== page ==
- Development & Aid
- Economy & Trade
- Human Rights
- Global Governance
- Civil Society
Tuesday, May 3, 2016
This column is available for visitors to the IPS website only for reading. Reproduction in print or electronic media is prohibited. Media interested in republishing may contact firstname.lastname@example.org.
- Crying out in opposition to war and nuclear weapons is neither emotionalism nor self-pity. It is the highest expression of human reason based on an unflinching commitment to the dignity of life.
In the quest for global peace and in the hope of stimulating discussion of various critical issues, I have been authoring an annual peace proposal since 1983. This year, again, the realisation of a world free from nuclear weapons is a principal theme.
A first crucial step in the process of ridding the world of nuclear weapons is to hold a US-Russia Summit on nuclear disarmament at the earliest possible moment.
Newly-inaugurated US president Barack Obama stated during his presidential campaign last year, “We need to work with Russia to take US and Russian ballistic missiles off hair-trigger alert; to dramatically reduce the stockpiles of our nuclear weapons and material.”
Meanwhile, Russian president Dmitry Medvedev last October stressed the “exceptional importance” his government places on concluding a new, legally-binding Russian-American agreement to replace START 1 (Strategic Arms Reduction Treaty), which expires this December.
It is essential that the heads of state of these two nations conduct frank face-to-face dialogue to move the disarmament agenda forward. Between them, the US and Russia account for 95 percent of the world’s nuclear arsenal, and the significance of a resumption of bilateral talks on nuclear disarmament will be immense.
These two states have a historic opportunity to show strong leadership by setting targets for nuclear warhead reduction to replace START 1, ensuring a robust verification regime, and initiating talks on a Fissile Material Cut-off Treaty (FMCT). It is also important for the US to ratify the Comprehensive Nuclear Test Ban Treaty (CTBT).
We must never forget that the Nuclear Non-Proliferation Treaty (NPT) does not give the five nuclear-weapon states the right to retain their special status indefinitely. Building on a US-Russia consensus, a five-state summit for nuclear disarmament with the participation of the UN secretary-general should be convened regularly to draw up a roadmap of specific measures to fulfill their disarmament obligations under Article VI of the NPT. Such good faith efforts on the part of the nuclear-weapon states are essential if confidence in the NPT is to be restored. Only then will it be possible to win the trust of countries outside of the NPT regime and obtain commitments on freezing and dismantling nuclear weapon development programmes.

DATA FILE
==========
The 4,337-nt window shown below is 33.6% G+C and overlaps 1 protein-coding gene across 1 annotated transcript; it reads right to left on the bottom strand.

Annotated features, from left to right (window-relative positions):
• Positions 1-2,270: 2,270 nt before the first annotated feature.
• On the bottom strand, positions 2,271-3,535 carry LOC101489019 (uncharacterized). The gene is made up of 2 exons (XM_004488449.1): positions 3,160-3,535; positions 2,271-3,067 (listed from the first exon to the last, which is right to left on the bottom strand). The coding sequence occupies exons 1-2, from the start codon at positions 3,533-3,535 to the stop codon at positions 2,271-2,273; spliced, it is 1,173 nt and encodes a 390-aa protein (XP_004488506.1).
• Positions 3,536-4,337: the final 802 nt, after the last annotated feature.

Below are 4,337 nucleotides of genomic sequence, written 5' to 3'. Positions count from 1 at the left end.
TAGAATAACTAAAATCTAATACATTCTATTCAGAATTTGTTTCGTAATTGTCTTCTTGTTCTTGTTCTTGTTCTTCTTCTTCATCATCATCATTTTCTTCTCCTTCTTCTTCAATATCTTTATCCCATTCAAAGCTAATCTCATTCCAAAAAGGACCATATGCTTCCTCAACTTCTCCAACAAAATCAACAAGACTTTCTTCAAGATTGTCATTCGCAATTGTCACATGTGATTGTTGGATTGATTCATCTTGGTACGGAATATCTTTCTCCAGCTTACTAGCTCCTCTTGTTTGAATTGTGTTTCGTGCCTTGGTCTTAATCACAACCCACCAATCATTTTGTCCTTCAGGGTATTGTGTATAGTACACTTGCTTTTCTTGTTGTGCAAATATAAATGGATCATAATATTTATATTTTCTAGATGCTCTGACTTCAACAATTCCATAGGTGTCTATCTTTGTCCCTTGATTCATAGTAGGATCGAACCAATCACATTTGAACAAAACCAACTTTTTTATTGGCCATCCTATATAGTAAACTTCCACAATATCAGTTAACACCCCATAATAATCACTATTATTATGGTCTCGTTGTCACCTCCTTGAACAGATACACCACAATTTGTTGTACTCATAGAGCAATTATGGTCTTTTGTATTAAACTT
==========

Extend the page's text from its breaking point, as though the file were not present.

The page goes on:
Alongside such steps, global society, working through the United Nations, should press for a Nuclear Weapons Convention (NWC) -a comprehensive ban on nuclear weapons, including their development and testing. The only effective means of protecting ourselves from the threat of nuclear weapons is to abolish them within a legal framework capable of ensuring that they are never produced again.
A Model NWC has already been circulated as a UN document. In an unprecedented move for a UN secretary-general, last year Ban Ki-moon added his voice, urging governments to consider an NWC.
Public support for nuclear abolition is gathering momentum: a poll conducted in 2008 in 21 countries, including the nuclear-weapon states, showed that on average 76 percent of respondents favored an international agreement to eliminate nuclear weapons. This is highly significant as it was the strong grassroots support of civil society that drove the groundbreaking campaigns for the Mine Ban Treaty in 1997 and the Convention on Cluster Munitions in 2008.
It is necessary for the people of the world to join in solidarity to “lay siege” to the very idea of nuclear weapons. The Global Zero campaign launched in December 2008 is also focused on the broad-based mobilisation of international public opinion to achieve the elimination of these horrific weapons.
In 2007, Soka Gakkai International (SGI), an international grassroots Buddhist movement, initiated a People’s Decade for Nuclear Abolition campaign, including exhibitions, seminars led by youth, and the creation of a five-language DVD documenting the experiences of atomic bomb survivors. Rooted in a commitment to human security, we will continue to develop this campaign in collaboration with other NGOs active in the disarmament field.
The SGI has been campaigning for nuclear abolition for more than half a century. This movement, originating in Japan, the first country to experience the full horrors of nuclear weapons, is founded on the belief that they are a manifestation of the darkest impulses within human nature, an absolute evil that threatens our collective right to live and undermines the very possibility of human dignity.
We need a revolution in consciousness on the most fundamental level -one that reawakens our humanity- if we are to challenge and defeat the myth that security can be built on the threat of mass and perhaps mutual destruction.
The journey may seem long and daunting, but we must remember that each courageous step can drive a process of transformation, ultimately changing the course of history. I urge people everywhere to raise their voices against nuclear weapons, to unleash a groundswell of dialogue for peace that will define our age. This is the most assured strategy, the truest path to peace. (END/COPYRIGHT IPS)
(*) Daisaku Ikeda is a Japanese Buddhist philosopher and peace-builder and president of the Soka Gakkai International (SGI) grassroots Buddhist movement (www.sgi.org).The full text of Ikeda’s 2009 Peace Proposal can be viewed at http://www.daisakuikeda.org/